The Digital Shutterbug (aryx) wrote,
The Digital Shutterbug
aryx

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cutting things up

Let's say you had a nugget of pure gold; 100 per cent gold; no impurities at all.
How small could you cut that nugget down and still have a piece of gold?
This would mean that the smallest piece you had still retained all the properties that we consider gold to have: namely color, electric charge and relative mass.
This is not quite the same as dissecting plant or animal tissue into its smallest part which retains the same properties of that tissue.
So, let's say you had a piece of liver on your dissecting table, and you kept cutting smaller and smaller.
Eventually, you'd have to cut it down to one small cell, visible only under a microscope. At this point, you have cut it down to the point where all the properties of liver are still maintained; it's color and function. But under the microscope, you can see that a liver cell can be further devided into smaller parts. You can easily see mitochondria, centrosomes, golgii, vacuoles, and even a nucleus. I takes all these things, plus others, to form a viable (living) cell, which contains all the properties from which the tissue was taken (liver in the example I was using). Even single celled animals need these things.
But this one cell can be further devided into said parts.
So, let's cut out one of the golgi bodies. One golgi body is very much like any other golgi body; that is, every gogi body has its own set of properties which makes it the same as every other. But, these, too, can be dissected even further. Delving deeper, we find that there are many different parts which make up a golgi body. We will call these parts molecules.
Many molecules have the same properties (shapes and size) as others, while other molecules will have different properties as the first, but will have the same as others. So these molecules can be grouped into different places, all depending on their differences, rather than their similarities. Each group will contain molecules which all have the same exact properties. But, because there is more than one group, and all groups still share other properties, we realize that we can still cut smaller. That is to say, we can tell that each molecule still has the properties of two or more elements.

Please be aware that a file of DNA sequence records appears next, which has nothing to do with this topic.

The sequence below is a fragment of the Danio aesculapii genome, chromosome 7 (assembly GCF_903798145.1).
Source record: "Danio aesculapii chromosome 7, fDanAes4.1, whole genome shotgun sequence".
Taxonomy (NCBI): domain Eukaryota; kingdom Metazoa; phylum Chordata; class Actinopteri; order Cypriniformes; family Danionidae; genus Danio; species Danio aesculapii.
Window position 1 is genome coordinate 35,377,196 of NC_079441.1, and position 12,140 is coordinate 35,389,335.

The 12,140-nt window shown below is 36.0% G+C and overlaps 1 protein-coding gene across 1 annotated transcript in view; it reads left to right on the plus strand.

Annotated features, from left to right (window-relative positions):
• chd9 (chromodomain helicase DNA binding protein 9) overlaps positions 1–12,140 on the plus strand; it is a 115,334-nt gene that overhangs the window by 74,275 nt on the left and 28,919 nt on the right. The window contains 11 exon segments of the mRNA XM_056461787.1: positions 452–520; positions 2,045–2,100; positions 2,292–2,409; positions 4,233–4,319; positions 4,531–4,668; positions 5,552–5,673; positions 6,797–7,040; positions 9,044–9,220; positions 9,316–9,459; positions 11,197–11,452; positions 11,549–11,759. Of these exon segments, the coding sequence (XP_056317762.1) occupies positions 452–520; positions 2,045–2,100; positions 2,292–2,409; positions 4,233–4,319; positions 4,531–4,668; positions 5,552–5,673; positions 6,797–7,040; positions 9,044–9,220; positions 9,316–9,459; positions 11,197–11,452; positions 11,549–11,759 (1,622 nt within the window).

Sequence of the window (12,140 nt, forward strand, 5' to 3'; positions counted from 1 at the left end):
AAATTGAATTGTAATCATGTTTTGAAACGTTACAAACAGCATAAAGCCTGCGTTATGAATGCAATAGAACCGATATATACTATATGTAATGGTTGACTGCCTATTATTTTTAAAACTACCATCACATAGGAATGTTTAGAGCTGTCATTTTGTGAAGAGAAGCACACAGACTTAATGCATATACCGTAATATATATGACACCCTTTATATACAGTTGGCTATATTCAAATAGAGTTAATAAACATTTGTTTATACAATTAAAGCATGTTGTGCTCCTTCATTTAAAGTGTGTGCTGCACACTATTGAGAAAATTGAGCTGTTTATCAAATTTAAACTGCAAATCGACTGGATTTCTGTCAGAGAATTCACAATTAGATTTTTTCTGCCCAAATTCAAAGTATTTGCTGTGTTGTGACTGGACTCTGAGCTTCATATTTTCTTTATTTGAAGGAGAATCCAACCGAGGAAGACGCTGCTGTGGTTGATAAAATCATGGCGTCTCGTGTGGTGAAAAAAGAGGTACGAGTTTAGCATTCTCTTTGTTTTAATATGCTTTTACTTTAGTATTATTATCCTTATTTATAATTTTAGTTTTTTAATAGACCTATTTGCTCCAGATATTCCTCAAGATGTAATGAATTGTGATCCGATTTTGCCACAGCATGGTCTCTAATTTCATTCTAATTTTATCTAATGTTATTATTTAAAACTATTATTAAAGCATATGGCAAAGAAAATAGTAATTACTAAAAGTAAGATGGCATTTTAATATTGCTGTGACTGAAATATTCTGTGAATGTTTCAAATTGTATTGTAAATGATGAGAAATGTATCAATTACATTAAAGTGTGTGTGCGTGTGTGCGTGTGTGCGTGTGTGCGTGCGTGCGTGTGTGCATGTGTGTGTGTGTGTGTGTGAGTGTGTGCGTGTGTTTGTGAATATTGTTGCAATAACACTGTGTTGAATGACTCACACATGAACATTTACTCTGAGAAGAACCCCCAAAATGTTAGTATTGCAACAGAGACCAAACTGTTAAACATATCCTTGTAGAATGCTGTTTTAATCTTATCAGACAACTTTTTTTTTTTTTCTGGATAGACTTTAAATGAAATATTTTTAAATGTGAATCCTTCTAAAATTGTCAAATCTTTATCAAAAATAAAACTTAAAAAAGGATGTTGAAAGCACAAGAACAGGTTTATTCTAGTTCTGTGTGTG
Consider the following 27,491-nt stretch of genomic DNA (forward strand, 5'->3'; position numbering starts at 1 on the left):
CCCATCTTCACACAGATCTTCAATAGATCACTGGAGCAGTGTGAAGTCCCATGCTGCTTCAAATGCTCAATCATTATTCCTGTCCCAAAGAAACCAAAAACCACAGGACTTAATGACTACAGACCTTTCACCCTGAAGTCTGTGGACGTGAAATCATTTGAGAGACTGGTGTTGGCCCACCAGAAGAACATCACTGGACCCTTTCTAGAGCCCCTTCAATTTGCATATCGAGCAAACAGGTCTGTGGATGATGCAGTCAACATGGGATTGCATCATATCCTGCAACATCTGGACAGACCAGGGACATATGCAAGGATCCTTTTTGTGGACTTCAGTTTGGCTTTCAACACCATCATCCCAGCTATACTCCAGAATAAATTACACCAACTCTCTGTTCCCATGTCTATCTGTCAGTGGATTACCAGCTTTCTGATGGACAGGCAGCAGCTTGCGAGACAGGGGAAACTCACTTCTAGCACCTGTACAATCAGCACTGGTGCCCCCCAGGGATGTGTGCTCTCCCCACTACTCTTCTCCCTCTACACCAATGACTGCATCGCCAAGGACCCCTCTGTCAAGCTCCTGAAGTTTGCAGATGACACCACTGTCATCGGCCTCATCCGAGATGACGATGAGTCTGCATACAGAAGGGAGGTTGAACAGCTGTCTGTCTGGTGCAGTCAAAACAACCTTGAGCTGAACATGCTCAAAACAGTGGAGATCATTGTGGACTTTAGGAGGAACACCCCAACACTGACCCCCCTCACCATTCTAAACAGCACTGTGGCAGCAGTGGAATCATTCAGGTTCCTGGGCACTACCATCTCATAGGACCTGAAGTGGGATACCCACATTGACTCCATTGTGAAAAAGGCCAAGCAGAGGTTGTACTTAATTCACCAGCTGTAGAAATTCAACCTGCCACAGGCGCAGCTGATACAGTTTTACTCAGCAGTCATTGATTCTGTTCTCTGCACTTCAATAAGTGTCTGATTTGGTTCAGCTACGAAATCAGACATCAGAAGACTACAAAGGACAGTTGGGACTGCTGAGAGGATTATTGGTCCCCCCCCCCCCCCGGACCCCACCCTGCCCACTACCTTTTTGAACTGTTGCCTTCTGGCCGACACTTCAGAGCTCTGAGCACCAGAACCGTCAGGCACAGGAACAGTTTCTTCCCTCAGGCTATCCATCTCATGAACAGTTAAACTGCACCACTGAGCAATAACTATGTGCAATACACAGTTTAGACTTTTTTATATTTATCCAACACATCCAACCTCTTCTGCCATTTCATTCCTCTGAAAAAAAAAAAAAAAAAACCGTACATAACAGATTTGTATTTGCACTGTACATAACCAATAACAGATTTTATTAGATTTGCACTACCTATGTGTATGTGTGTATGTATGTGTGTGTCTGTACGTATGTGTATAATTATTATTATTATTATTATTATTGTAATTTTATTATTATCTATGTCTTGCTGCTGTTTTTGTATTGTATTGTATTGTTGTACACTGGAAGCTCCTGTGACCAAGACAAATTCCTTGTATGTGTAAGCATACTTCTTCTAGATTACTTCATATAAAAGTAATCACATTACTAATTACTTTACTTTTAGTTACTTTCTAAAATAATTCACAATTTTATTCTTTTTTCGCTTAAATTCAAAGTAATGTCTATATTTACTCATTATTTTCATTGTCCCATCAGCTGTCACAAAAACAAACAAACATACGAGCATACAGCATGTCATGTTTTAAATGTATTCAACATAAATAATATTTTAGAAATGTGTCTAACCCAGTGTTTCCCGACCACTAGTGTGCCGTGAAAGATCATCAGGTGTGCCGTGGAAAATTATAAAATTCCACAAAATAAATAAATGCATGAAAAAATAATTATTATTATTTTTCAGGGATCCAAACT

So let's make one final cut, seperating an element from the molecule an object that retains just one set of properties which is completely different than any of the others; it now represents a pure sample of one of the many different elements that the original tissue contained.
In the case of the gold nugget, the furthest we can cut the size down to and still retain all the properties of, would be a gold atom. This atom retains all the properties of gold, and can still be called gold. To cut it down even further would render it no longer gold.
In the case of the liver sample, let's say we cut off an atom of carbon. This atom represents the smallest particle that still represents a sample fo pure carbon, simply because it is pure carbon. To cut it down any further would erase any evidence of what it once was.
Atoms are a wonderful thing. They are the smallest elements that anything can be cut down to, and retain all the properties of a sample of pure element. An atom of gold is still gold, and atom of hydrogen is still hydrogen.
But, atoms can be cut down even further, after which point, they no longer maintain the properties they once had. And all atoms have one thing in common. They can be cut into three different "materials" (if you will) which have completely different properties.
You would get neutrons, which make up almost half of the atom's mass, but have no electric charge.
You would also get protons, which are almost half of the atom's mass, but have a positive electric charge.
Together, the protons and neutrons make up the nucleus, or core, of the atom, and over 99.9% of the atom's mass.
And thirdly, you would get the electrons, which have almost 0 mass, but a negative electric charge.
Properly built, the negative charge of the electrons and positive charge of the protons would cancel each other out, and the atom would have no charge at all. And in 99% of matter, this is pretty much the case.
But, there are always exceptions to the rules, aren't there! And, as mentioned, the majority of its mass is found in the nucleus.
Unless you are a scientist, and more specifically a physisist, and even more specifically, an atomic physisist, you can say that all neutrons have equal properties, all electrons have equal properties, and all protons have equal properties.
But, in fact, this really isn't true. To anyone but the atomic physisist, the differences are so miner that it makes no difference. After all, atoms are so small, that we just don't deal with them in everyday life, so who really cares, eh?
Most people don't even realize that the different colors that we see are due to differences of electrical energy being released by atoms. And, in the color spectrum that humans can see, the difference between red on one end of the spectrum and blue on the other that there practically is no difference. If our eyes could see the entire electromagnetic spectrum, red and blue would pretty much be the same color.
But, I've gone off on a tangent... What I really want to talk about will come in my next post... after I take a break... I'm tired of typing right now.
:)
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